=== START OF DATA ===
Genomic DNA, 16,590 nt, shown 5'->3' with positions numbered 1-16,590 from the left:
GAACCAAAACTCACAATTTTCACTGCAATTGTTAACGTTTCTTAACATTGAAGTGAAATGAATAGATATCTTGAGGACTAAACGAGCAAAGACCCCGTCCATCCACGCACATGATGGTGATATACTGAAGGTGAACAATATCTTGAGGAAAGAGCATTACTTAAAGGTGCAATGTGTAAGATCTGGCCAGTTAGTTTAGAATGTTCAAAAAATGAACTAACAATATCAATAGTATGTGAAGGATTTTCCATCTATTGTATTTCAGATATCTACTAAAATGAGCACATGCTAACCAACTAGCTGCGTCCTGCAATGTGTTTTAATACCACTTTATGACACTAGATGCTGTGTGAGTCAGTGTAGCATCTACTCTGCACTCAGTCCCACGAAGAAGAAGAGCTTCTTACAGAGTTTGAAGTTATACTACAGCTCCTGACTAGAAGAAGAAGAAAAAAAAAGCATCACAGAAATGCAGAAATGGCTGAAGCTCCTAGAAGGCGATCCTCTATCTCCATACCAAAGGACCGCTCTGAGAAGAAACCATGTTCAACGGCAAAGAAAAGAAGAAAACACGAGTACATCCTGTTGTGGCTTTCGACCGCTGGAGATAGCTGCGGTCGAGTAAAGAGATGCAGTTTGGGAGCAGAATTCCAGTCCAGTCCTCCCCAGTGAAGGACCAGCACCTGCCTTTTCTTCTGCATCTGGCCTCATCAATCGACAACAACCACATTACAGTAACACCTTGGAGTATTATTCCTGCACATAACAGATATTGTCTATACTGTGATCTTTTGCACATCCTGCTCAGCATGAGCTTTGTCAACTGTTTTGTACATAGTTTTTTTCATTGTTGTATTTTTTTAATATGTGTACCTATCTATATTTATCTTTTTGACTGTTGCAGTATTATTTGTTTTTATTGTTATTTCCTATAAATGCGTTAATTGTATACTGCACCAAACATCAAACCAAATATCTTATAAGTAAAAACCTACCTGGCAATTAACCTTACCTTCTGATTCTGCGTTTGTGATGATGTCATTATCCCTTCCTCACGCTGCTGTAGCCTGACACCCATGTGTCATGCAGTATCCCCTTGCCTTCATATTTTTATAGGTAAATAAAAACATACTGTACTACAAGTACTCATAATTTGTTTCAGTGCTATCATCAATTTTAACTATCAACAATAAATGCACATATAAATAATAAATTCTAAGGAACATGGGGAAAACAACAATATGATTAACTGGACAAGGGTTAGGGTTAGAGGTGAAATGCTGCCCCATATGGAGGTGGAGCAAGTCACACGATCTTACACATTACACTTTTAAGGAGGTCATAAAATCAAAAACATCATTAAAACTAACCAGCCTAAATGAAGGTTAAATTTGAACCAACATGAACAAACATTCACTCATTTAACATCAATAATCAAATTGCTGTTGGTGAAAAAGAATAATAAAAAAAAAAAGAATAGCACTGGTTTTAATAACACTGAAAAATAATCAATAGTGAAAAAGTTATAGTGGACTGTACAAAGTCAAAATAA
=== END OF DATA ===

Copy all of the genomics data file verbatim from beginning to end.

Genomic DNA, 16,590 nt, shown 5'->3' with positions numbered 1-16,590 from the left:
GAACCAAAACTCACAATTTTCACTGCAATTGTTAACGTTTCTTAACATTGAAGTGAAATGAATAGATATCTTGAGGACTAAACGAGCAAAGACCCCGTCCATCCACGCACATGATGGTGATATACTGAAGGTGAACAATATCTTGAGGAAAGAGCATTACTTAAAGGTGCAATGTGTAAGATCTGGCCAGTTAGTTTAGAATGTTCAAAAAATGAACTAACAATATCAATAGTATGTGAAGGATTTTCCATCTATTGTATTTCAGATATCTACTAAAATGAGCACATGCTAACCAACTAGCTGCGTCCTGCAATGTGTTTTAATACCACTTTATGACACTAGATGCTGTGTGAGTCAGTGTAGCATCTACTCTGCACTCAGTCCCACGAAGAAGAAGAGCTTCTTACAGAGTTTGAAGTTATACTACAGCTCCTGACTAGAAGAAGAAGAAAAAAAAAGCATCACAGAAATGCAGAAATGGCTGAAGCTCCTAGAAGGCGATCCTCTATCTCCATACCAAAGGACCGCTCTGAGAAGAAACCATGTTCAACGGCAAAGAAAAGAAGAAAACACGAGTACATCCTGTTGTGGCTTTCGACCGCTGGAGATAGCTGCGGTCGAGTAAAGAGATGCAGTTTGGGAGCAGAATTCCAGTCCAGTCCTCCCCAGTGAAGGACCAGCACCTGCCTTTTCTTCTGCATCTGGCCTCATCAATCGACAACAACCACATTACAGTAACACCTTGGAGTATTATTCCTGCACATAACAGATATTGTCTATACTGTGATCTTTTGCACATCCTGCTCAGCATGAGCTTTGTCAACTGTTTTGTACATAGTTTTTTTCATTGTTGTATTTTTTTAATATGTGTACCTATCTATATTTATCTTTTTGACTGTTGCAGTATTATTTGTTTTTATTGTTATTTCCTATAAATGCGTTAATTGTATACTGCACCAAACATCAAACCAAATATCTTATAAGTAAAAACCTACCTGGCAATTAACCTTACCTTCTGATTCTGCGTTTGTGATGATGTCATTATCCCTTCCTCACGCTGCTGTAGCCTGACACCCATGTGTCATGCAGTATCCCCTTGCCTTCATATTTTTATAGGTAAATAAAAACATACTGTACTACAAGTACTCATAATTTGTTTCAGTGCTATCATCAATTTTAACTATCAACAATAAATGCACATATAAATAATAAATTCTAAGGAACATGGGGAAAACAACAATATGATTAACTGGACAAGGGTTAGGGTTAGAGGTGAAATGCTGCCCCATATGGAGGTGGAGCAAGTCACACGATCTTACACATTACACTTTTAAGGAGGTCATAAAATCAAAAACATCATTAAAACTAACCAGCCTAAATGAAGGTTAAATTTGAACCAACATGAACAAACATTCACTCATTTAACATCAATAATCAAATTGCTGTTGGTGAAAAAGAATAATAAAAAAAAAAAGAATAGCACTGGTTTTAATAACACTGAAAAATAATCAATAGTGAAAAAGTTATAGTGGACTGTACAAAGTCAAAATAA